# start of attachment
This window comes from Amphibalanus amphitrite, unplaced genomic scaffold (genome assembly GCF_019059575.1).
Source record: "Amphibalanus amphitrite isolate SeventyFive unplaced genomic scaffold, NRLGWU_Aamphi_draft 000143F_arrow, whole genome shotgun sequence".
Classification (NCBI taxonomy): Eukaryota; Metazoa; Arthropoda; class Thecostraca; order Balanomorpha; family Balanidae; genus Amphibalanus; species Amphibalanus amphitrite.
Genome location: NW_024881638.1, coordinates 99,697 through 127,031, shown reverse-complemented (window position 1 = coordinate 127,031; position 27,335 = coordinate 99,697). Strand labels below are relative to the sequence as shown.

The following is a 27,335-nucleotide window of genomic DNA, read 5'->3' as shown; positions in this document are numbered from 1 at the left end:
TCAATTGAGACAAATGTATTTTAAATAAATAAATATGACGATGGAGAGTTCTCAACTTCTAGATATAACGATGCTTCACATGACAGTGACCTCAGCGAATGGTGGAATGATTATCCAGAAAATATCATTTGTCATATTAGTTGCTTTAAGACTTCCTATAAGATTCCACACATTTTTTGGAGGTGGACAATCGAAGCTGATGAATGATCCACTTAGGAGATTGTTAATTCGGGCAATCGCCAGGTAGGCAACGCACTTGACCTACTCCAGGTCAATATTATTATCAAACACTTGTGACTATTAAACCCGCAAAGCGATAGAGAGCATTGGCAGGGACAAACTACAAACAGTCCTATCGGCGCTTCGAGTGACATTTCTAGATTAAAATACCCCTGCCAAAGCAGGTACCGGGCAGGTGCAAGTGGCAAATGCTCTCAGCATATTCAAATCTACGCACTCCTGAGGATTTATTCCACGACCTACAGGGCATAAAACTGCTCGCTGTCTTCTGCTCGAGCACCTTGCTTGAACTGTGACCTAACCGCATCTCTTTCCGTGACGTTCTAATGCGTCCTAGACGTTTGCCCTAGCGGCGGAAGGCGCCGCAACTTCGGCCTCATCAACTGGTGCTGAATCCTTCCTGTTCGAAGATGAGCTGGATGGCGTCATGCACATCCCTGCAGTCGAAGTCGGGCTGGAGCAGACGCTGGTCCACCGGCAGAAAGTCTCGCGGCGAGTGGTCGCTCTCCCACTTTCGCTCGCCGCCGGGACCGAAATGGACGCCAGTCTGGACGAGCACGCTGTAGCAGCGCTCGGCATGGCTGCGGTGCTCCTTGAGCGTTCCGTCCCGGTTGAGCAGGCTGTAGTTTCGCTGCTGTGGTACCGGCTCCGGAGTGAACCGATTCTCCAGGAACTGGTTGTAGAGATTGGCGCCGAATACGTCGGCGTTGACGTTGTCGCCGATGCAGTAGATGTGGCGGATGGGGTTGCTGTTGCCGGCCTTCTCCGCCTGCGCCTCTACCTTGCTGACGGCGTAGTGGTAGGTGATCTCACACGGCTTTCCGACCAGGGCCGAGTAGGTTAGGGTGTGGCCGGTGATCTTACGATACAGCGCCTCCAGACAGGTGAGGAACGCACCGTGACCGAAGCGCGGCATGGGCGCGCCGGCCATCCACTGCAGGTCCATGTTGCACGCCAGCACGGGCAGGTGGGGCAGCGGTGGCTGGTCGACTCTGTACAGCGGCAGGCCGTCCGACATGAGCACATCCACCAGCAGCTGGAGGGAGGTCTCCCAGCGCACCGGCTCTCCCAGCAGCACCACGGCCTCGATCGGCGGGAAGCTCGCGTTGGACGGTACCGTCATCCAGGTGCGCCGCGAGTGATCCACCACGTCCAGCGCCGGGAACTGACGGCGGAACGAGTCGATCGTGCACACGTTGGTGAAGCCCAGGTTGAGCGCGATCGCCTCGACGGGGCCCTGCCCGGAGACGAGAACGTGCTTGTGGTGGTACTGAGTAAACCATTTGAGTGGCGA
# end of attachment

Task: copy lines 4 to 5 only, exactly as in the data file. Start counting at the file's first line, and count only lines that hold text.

Genome location: NW_024881638.1, coordinates 99,697 through 127,031, shown reverse-complemented (window position 1 = coordinate 127,031; position 27,335 = coordinate 99,697). Strand labels below are relative to the sequence as shown.

The following is a 27,335-nucleotide window of genomic DNA, read 5'->3' as shown; positions in this document are numbered from 1 at the left end: